Local and international aid agencies and thousands upon thousands of volunteers and rescue workers are working to ensure that quake and tsunami survivors are fed, sheltered, and clothed, and that anyone still trapped beneath rubble, atop roofs, or -- as the world witnessed in one incredible instance -- adrift at sea is found before it's too late. Above: Japanese residents queue for food in Sendai, Japan, March 14, 2011.

More Victims
More Victims
A Japanese soldier stands next to a row of bodies recovered in Natori, March 16, 2011.


Doing Her Part
Doing Her Part
Neena Sasaki, 5, carries family belongings from her destroyed home in Rikuzentakata.
Home
Home
A family looks at the area where their house used to stand in Ozuchi, March 15, 2011.
A Soldier Searches
A Soldier Searches
A Japanese Self-Defense Force soldier look for victims in Natori, March 16, 2011.
Nursing
Nursing
A staff member (right) of a nursing home takes care of elderly people at a shelter in Tamura after they were evacuated from the area near nuclear plants in Fukushima prefecture, March 13, 2011. Japan desperately tried to bring an overheating and aged nuclear reactor under control in the days after the quake, as efforts to cool the core -- and prevent a full meltdown -- proceeded at a furious pace.
Grim Procession
Grim Procession
Soldiers carry a covered body, Higashimatsushima, Miyagi prefecture
Hand to Hand
Hand to Hand
Local residents shuttle relief supplies from a helicopter in the town of Onagawa, Miyagi prefecture, March 14, 2011.
Roof Work
Roof Work
Rescue workers check for survivors near a tsunami-devastated house, Natori, March 13, 2011.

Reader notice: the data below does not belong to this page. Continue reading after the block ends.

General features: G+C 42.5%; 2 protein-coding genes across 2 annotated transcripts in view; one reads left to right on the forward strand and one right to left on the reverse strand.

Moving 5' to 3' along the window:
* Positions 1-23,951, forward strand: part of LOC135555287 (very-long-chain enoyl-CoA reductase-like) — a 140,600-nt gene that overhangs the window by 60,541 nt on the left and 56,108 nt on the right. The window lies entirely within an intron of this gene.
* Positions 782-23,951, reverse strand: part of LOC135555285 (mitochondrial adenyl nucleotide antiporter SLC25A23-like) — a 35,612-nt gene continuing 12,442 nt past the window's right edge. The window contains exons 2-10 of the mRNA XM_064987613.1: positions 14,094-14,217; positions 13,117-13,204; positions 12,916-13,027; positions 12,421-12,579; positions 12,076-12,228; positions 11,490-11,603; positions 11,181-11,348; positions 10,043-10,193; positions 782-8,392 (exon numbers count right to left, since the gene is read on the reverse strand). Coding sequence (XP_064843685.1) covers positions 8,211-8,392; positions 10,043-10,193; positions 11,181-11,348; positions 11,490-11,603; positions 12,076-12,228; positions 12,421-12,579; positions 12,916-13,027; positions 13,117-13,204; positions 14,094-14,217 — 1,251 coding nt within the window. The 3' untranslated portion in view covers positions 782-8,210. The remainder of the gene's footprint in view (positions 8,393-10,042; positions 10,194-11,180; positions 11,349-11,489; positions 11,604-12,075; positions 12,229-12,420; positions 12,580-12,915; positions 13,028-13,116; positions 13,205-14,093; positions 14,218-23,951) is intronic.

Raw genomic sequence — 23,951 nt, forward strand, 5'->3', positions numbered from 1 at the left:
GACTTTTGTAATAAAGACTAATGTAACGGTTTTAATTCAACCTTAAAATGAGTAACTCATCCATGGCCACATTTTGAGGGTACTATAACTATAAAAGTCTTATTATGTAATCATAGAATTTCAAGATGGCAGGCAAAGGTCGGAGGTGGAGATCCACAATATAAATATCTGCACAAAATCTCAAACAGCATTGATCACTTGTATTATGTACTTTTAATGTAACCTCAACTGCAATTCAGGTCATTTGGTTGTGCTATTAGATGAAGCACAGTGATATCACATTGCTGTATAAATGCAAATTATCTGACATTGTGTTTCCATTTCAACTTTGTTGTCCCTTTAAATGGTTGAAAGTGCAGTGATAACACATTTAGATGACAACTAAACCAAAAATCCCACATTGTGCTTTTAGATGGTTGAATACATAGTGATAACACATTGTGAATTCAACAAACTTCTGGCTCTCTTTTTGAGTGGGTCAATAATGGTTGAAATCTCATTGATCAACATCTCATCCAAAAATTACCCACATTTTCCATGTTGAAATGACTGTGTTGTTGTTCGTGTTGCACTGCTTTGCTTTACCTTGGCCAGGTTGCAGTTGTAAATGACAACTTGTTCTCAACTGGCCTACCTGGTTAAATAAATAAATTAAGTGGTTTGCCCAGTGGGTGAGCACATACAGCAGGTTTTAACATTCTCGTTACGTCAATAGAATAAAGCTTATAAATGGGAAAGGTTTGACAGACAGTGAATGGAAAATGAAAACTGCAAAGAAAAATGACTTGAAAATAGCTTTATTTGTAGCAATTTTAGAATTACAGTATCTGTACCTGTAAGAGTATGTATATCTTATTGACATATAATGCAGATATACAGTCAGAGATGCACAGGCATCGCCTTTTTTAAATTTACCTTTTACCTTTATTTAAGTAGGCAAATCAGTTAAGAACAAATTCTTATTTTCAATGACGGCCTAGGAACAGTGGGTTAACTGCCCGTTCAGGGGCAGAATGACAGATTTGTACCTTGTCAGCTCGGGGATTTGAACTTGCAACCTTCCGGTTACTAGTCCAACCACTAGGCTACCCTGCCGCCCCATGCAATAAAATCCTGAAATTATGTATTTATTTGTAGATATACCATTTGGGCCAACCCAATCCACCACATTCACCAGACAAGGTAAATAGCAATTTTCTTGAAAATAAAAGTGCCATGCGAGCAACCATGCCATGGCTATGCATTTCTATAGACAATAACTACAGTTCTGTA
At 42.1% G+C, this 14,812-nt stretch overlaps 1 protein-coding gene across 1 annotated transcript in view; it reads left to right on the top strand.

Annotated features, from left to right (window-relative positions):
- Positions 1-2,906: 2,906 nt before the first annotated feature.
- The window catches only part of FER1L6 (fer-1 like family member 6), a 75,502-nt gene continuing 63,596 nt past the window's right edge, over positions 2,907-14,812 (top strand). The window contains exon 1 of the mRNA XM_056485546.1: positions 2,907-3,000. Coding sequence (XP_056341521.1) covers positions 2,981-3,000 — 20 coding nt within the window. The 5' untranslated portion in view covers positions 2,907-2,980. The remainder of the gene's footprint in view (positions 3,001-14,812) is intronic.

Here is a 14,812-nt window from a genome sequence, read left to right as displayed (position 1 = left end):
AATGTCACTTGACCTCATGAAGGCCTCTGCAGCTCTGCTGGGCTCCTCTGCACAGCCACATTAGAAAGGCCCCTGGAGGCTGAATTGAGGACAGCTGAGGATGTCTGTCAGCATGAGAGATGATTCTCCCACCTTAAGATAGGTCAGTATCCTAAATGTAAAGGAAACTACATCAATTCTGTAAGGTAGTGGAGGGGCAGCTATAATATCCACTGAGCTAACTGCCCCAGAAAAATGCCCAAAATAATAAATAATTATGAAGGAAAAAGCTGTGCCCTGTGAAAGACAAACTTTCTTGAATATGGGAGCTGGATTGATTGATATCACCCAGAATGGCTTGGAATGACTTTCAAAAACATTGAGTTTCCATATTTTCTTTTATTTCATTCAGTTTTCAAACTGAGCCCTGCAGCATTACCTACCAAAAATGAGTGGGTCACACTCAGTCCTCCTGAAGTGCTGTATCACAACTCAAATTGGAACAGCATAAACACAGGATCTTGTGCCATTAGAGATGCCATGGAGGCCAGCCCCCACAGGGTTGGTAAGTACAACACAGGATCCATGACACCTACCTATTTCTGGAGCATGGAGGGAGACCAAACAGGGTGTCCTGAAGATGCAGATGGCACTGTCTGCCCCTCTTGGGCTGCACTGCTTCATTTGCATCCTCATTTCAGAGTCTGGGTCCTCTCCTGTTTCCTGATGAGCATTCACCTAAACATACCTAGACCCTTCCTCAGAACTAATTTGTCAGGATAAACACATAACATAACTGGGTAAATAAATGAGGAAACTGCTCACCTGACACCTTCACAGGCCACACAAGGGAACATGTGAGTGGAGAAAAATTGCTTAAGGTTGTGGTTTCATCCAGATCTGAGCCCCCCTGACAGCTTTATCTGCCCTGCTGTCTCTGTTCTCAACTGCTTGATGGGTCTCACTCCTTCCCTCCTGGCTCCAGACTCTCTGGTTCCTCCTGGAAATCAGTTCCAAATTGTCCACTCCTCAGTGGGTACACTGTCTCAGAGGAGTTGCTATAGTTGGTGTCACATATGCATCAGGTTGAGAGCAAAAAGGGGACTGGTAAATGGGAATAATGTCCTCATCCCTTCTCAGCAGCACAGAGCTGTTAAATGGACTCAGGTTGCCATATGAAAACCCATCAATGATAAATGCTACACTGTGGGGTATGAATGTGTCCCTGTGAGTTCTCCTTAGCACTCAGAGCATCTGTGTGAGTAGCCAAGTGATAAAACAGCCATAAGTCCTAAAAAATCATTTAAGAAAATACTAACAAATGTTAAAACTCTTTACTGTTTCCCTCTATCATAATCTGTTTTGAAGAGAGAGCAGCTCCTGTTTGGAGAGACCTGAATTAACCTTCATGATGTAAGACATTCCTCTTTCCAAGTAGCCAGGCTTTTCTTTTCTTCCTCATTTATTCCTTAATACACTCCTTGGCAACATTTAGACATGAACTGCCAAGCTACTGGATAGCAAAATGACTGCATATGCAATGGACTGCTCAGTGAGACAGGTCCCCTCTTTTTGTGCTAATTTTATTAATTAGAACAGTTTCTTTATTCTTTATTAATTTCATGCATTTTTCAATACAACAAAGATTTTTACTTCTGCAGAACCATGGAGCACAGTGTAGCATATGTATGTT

Carrying the Dead
Carrying the Dead
Japanese rescuers carry the body of a tsunami victim in Sendai, March 13, 2011.
British Search and Rescue, Ofunato, Iwate Prefecture, March 15, 2011
British Search and Rescue, Ofunato, Iwate Prefecture, March 15, 2011
People watched from an electronics shop as Emperor Akihito of Japan, in an unprecedented television address to the nation, said on Wednesday that he was "deeply worried" about the ongoing nuclear crisis
Evacuees in a shelter in Ofunato on Wednesday. An estimated 440,000 people are living in makeshift shelters or evacuation centers, officials said. Bitterly cold and windy weather compounded the misery as survivors endured shortages of food, fuel and water.
The death toll climbed inexorably. More than 3,600 people were confirmed dead and more than 7,800 remained unaccounted for by Wednesday afternoon. The authorities say the number of dead is likely to exceed 10,000
Chieko Chiba looked for the remains of her house in the Shishiori township of Kesennuma on Wedneday.
In Kesennuma, the six-mile inlet that nurtured the town also proved its undoing, channeling and compressing the tsunami’s power until, at the end, the wave towered nearly 50 feet high.